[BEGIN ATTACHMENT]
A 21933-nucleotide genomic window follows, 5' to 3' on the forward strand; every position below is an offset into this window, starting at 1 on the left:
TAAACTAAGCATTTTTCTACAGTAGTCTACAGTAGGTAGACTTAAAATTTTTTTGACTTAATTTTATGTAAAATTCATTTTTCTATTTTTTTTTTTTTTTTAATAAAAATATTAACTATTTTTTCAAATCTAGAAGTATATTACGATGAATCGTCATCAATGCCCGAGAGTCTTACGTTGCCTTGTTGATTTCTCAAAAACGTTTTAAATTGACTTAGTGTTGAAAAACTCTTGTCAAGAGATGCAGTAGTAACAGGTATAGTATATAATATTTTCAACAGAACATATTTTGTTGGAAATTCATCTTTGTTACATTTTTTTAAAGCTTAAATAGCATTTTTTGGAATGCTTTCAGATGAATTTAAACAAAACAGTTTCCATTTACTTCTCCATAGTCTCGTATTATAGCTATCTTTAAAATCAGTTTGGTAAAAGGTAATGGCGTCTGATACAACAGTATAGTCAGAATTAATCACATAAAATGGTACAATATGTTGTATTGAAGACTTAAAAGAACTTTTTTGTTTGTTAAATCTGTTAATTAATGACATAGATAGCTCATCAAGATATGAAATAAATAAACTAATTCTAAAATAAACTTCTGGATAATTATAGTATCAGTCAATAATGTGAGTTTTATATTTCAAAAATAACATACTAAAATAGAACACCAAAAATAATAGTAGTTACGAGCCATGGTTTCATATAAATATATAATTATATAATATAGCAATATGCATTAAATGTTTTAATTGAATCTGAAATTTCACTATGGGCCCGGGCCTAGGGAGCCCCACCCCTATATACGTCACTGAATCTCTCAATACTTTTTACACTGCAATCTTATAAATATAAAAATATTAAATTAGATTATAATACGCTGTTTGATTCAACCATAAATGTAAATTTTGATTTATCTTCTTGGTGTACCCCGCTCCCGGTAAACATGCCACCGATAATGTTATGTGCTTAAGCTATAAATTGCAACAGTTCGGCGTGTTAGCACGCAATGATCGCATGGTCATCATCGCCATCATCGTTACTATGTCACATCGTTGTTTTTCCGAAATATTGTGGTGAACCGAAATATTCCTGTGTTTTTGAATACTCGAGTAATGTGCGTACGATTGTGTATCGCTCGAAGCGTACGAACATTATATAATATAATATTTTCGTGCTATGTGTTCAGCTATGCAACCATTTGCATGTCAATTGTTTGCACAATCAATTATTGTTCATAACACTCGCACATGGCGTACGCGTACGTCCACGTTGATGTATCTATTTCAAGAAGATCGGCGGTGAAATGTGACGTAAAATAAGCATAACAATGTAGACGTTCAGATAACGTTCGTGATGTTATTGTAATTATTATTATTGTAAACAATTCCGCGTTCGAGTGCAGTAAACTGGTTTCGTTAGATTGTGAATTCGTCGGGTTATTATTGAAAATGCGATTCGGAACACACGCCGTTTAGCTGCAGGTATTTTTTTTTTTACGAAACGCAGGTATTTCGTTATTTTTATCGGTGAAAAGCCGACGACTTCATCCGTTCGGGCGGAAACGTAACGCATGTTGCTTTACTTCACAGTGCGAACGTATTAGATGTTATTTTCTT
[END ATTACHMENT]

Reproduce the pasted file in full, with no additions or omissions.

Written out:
A 21933-nucleotide genomic window follows, 5' to 3' on the forward strand; every position below is an offset into this window, starting at 1 on the left:
TAAACTAAGCATTTTTCTACAGTAGTCTACAGTAGGTAGACTTAAAATTTTTTTGACTTAATTTTATGTAAAATTCATTTTTCTATTTTTTTTTTTTTTTTAATAAAAATATTAACTATTTTTTCAAATCTAGAAGTATATTACGATGAATCGTCATCAATGCCCGAGAGTCTTACGTTGCCTTGTTGATTTCTCAAAAACGTTTTAAATTGACTTAGTGTTGAAAAACTCTTGTCAAGAGATGCAGTAGTAACAGGTATAGTATATAATATTTTCAACAGAACATATTTTGTTGGAAATTCATCTTTGTTACATTTTTTTAAAGCTTAAATAGCATTTTTTGGAATGCTTTCAGATGAATTTAAACAAAACAGTTTCCATTTACTTCTCCATAGTCTCGTATTATAGCTATCTTTAAAATCAGTTTGGTAAAAGGTAATGGCGTCTGATACAACAGTATAGTCAGAATTAATCACATAAAATGGTACAATATGTTGTATTGAAGACTTAAAAGAACTTTTTTGTTTGTTAAATCTGTTAATTAATGACATAGATAGCTCATCAAGATATGAAATAAATAAACTAATTCTAAAATAAACTTCTGGATAATTATAGTATCAGTCAATAATGTGAGTTTTATATTTCAAAAATAACATACTAAAATAGAACACCAAAAATAATAGTAGTTACGAGCCATGGTTTCATATAAATATATAATTATATAATATAGCAATATGCATTAAATGTTTTAATTGAATCTGAAATTTCACTATGGGCCCGGGCCTAGGGAGCCCCACCCCTATATACGTCACTGAATCTCTCAATACTTTTTACACTGCAATCTTATAAATATAAAAATATTAAATTAGATTATAATACGCTGTTTGATTCAACCATAAATGTAAATTTTGATTTATCTTCTTGGTGTACCCCGCTCCCGGTAAACATGCCACCGATAATGTTATGTGCTTAAGCTATAAATTGCAACAGTTCGGCGTGTTAGCACGCAATGATCGCATGGTCATCATCGCCATCATCGTTACTATGTCACATCGTTGTTTTTCCGAAATATTGTGGTGAACCGAAATATTCCTGTGTTTTTGAATACTCGAGTAATGTGCGTACGATTGTGTATCGCTCGAAGCGTACGAACATTATATAATATAATATTTTCGTGCTATGTGTTCAGCTATGCAACCATTTGCATGTCAATTGTTTGCACAATCAATTATTGTTCATAACACTCGCACATGGCGTACGCGTACGTCCACGTTGATGTATCTATTTCAAGAAGATCGGCGGTGAAATGTGACGTAAAATAAGCATAACAATGTAGACGTTCAGATAACGTTCGTGATGTTATTGTAATTATTATTATTGTAAACAATTCCGCGTTCGAGTGCAGTAAACTGGTTTCGTTAGATTGTGAATTCGTCGGGTTATTATTGAAAATGCGATTCGGAACACACGCCGTTTAGCTGCAGGTATTTTTTTTTTTACGAAACGCAGGTATTTCGTTATTTTTATCGGTGAAAAGCCGACGACTTCATCCGTTCGGGCGGAAACGTAACGCATGTTGCTTTACTTCACAGTGCGAACGTATTAGATGTTATTTTCTT